Median age at divorce (or marriage)

The median is a measure of central tendency. It is the middle value in a set of ordered numbers (for example, women's exact ages at divorce, ranked from youngest to oldest). In the case of an even number of observations, the median is the average of the two middle values.


Persons whose usual place of residence is somewhere in Canada, including Canadian government employees stationed abroad and their families, members of the Canadian Forces stationed abroad and their families, crews of Canadian merchant vessels, and non-permanent residents of Canada (i.e., claimants of the refugee status and holders of a study or work permit, as well as their families). Population estimates are based on census counts but are adjusted for census net undercoverage and incompletely enumerated Indian reserves. Is also added an estimate of the population growth for the period from Census day to the date of the estimate.

Mid-year (July 1) population estimates are used to calculate rates in vital statistics publications. Population estimates are frequently revised by Statistics Canada's Centre for Demography. Estimates used are the most recently available at the time of release.

Provinces and territories

Divorces are classified by province or territory of the court in which the divorce proceeding was registered. This generally corresponds to the place of residence of at least one spouse upon applying for the divorce, but spouses may reside outside that province or territory (including outside Canada) when the divorce is later granted by the court.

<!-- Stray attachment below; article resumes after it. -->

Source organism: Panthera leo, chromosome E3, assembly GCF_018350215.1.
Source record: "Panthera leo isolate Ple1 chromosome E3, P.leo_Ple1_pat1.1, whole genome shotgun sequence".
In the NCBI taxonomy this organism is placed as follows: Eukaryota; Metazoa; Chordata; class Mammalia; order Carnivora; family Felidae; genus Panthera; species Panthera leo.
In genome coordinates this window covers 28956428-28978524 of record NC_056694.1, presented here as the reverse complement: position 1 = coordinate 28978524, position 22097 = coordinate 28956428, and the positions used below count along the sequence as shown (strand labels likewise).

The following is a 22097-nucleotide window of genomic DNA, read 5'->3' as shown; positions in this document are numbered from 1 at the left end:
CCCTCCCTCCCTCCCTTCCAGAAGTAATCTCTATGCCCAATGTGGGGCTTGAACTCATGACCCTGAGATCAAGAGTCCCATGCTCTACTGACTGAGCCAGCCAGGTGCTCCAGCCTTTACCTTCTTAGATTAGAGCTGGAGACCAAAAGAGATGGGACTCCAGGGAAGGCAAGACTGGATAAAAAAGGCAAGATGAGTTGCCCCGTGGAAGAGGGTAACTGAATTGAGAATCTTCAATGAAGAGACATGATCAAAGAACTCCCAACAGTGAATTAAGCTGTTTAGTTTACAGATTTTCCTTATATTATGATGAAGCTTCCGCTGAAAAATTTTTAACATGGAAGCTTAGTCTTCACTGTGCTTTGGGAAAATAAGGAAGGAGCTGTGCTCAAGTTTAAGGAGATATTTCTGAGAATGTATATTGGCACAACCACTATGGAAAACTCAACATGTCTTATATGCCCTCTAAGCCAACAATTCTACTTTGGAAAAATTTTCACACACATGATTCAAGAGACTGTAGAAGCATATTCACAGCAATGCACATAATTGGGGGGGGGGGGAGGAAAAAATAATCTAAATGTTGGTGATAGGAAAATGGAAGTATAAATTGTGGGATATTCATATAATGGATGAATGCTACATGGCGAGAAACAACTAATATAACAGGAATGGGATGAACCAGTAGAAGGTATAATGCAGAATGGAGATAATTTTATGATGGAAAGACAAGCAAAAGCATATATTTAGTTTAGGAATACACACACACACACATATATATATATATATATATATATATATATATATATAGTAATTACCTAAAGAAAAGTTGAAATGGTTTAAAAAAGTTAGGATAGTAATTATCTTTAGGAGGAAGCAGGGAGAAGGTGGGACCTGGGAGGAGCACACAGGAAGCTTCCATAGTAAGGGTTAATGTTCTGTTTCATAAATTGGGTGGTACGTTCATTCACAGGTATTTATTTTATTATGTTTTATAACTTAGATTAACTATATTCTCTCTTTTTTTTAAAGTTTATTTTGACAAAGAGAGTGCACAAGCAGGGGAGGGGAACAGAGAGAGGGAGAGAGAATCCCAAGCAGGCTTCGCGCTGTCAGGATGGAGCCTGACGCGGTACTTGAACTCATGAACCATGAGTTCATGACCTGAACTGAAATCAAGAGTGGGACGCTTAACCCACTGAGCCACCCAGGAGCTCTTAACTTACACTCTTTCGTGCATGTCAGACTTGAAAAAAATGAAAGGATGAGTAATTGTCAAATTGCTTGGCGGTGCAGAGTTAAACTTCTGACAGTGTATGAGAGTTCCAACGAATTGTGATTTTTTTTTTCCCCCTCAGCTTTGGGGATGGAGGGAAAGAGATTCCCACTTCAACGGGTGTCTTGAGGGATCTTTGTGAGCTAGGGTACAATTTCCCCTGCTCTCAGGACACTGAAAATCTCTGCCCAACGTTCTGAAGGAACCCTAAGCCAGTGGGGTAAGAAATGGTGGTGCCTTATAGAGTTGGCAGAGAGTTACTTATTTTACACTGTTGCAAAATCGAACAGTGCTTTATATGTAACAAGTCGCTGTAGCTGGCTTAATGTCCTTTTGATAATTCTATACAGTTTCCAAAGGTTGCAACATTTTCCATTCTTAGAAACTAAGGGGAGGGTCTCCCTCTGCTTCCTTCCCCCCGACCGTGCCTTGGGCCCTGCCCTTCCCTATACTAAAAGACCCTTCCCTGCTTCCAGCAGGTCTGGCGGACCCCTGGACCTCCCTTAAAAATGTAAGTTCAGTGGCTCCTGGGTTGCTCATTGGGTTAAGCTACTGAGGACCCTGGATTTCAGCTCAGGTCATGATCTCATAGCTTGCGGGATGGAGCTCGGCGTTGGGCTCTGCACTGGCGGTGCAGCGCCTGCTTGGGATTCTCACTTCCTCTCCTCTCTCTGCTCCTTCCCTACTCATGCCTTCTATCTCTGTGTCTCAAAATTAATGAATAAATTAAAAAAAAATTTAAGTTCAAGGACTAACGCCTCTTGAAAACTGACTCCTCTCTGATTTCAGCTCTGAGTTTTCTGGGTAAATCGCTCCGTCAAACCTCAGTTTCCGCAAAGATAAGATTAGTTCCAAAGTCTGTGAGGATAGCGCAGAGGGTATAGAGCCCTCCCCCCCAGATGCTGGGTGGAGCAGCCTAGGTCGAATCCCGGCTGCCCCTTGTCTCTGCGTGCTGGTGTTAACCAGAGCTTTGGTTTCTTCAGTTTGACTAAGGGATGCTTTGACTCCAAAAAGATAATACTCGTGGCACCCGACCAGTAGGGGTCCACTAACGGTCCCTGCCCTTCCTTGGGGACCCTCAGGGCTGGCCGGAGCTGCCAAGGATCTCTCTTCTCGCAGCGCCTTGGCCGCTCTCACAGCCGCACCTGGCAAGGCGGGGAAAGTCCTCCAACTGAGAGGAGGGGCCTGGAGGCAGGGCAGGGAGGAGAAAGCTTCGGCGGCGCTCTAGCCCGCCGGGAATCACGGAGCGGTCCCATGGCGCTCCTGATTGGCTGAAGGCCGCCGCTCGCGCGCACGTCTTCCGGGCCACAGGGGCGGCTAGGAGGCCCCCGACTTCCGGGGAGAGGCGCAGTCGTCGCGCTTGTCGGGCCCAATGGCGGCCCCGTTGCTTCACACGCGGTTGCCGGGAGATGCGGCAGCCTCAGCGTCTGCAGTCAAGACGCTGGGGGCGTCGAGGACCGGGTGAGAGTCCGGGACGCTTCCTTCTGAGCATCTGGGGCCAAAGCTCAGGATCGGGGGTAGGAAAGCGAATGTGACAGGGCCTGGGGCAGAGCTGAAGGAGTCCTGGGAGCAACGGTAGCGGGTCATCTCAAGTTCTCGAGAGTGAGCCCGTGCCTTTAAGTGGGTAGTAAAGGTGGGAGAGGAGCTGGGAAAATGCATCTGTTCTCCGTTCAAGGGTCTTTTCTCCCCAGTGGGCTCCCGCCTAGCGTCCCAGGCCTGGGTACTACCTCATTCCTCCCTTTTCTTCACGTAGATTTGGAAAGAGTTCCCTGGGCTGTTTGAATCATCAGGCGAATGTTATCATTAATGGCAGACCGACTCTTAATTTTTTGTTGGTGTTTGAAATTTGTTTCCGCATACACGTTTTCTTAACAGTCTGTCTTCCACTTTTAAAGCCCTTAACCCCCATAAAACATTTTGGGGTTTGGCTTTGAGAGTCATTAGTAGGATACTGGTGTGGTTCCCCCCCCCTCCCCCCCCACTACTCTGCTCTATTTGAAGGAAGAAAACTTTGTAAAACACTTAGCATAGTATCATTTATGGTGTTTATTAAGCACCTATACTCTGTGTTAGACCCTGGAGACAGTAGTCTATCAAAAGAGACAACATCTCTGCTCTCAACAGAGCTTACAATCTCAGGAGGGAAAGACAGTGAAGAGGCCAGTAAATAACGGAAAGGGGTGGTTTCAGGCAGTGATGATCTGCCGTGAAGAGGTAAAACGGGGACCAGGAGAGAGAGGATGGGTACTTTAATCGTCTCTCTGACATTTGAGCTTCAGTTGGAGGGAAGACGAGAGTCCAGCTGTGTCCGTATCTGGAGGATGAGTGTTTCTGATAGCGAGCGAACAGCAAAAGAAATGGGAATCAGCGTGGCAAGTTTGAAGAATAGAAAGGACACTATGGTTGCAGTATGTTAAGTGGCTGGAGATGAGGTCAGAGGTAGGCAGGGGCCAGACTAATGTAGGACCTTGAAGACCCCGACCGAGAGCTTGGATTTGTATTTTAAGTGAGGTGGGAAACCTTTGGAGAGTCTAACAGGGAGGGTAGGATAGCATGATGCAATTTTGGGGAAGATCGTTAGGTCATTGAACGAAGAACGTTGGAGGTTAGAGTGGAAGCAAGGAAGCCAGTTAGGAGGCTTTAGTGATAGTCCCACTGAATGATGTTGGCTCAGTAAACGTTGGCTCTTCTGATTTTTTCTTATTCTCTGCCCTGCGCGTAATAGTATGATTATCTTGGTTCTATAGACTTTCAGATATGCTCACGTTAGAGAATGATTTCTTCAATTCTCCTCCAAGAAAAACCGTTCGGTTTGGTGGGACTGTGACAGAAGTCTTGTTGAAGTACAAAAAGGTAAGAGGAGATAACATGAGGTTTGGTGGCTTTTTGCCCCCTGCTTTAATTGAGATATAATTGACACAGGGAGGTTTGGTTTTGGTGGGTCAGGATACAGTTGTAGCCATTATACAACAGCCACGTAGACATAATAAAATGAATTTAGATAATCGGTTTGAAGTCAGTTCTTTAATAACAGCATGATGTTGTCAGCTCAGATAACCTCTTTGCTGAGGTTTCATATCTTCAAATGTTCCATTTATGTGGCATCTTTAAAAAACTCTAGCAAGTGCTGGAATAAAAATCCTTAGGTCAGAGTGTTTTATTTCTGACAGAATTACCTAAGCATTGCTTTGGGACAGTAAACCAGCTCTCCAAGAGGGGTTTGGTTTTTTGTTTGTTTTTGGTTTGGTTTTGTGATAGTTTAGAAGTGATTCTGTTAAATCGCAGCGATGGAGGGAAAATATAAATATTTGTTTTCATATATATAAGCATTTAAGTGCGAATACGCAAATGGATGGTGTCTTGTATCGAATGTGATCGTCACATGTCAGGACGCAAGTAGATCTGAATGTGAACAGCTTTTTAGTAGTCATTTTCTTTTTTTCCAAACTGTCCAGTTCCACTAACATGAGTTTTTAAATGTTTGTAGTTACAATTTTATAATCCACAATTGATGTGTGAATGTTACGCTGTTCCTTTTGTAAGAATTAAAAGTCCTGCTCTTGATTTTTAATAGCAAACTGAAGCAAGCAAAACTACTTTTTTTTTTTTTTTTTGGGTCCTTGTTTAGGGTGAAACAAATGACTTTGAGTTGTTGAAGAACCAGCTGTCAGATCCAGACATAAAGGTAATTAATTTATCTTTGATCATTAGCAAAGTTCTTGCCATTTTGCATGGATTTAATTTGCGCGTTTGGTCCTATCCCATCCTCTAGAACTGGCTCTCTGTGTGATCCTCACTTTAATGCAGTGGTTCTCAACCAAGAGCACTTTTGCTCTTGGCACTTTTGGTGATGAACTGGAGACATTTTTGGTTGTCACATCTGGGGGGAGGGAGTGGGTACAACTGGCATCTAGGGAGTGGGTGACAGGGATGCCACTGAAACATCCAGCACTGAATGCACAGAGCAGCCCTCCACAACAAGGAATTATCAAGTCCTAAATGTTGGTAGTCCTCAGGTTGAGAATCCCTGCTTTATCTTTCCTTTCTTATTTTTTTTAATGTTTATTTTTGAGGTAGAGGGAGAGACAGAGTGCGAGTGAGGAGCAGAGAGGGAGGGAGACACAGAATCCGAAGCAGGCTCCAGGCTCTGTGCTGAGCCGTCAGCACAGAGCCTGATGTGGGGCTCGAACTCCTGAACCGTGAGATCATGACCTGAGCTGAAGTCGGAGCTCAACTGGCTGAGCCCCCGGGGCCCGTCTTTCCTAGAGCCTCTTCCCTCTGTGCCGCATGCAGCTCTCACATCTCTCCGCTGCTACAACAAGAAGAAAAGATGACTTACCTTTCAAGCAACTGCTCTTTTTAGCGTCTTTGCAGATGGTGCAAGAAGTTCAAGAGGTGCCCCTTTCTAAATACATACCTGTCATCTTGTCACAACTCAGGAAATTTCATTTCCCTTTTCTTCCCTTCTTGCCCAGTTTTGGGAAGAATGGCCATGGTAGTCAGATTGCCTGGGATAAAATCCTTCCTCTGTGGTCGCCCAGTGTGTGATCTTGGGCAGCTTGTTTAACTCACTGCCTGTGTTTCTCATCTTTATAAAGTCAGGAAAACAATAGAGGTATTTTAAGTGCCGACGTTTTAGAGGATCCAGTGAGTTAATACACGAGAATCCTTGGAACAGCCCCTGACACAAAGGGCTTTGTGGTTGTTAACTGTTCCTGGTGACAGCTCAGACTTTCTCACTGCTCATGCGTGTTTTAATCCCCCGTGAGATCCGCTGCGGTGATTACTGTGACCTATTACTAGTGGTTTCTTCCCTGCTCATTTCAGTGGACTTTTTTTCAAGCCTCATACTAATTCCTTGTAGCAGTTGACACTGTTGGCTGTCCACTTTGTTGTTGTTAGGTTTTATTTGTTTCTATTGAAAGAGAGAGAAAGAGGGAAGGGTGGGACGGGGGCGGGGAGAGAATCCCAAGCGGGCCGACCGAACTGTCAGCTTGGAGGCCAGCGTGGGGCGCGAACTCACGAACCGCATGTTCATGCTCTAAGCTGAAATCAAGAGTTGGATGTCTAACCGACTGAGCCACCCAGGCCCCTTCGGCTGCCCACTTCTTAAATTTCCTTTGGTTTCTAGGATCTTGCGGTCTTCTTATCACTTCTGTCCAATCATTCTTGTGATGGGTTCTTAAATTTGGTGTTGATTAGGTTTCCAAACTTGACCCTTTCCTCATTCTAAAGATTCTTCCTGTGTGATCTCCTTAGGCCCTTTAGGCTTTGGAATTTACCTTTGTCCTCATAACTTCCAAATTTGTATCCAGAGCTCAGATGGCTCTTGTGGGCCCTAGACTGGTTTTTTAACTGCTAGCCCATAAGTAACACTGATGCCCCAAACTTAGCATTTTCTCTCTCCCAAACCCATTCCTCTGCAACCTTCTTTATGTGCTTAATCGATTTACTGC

Nunavut officially became a territory of Canada on April 1, 1999. There was, however, no divorce court established in Nunavut until 2000. The geographic boundaries of the Northwest Territories differ before and after April 1, 1999.


The original form used by the CRDP to collect information from court registrars recorded sex only indirectly by having a section about the "husband" and another about the "wife". Following the legalization of same-sex marriages in 2005, the form was updated by replacing the terms husband and wife with sex check boxes for each spouse with the options "male" or "female".

Since March 1, 2021, the CRDP collects information on each spouse's gender as of the day before the day of the marriage with three options: "male", "female" and "another gender". Gender, rather than sex, will be used for divorce statistics as of 2021.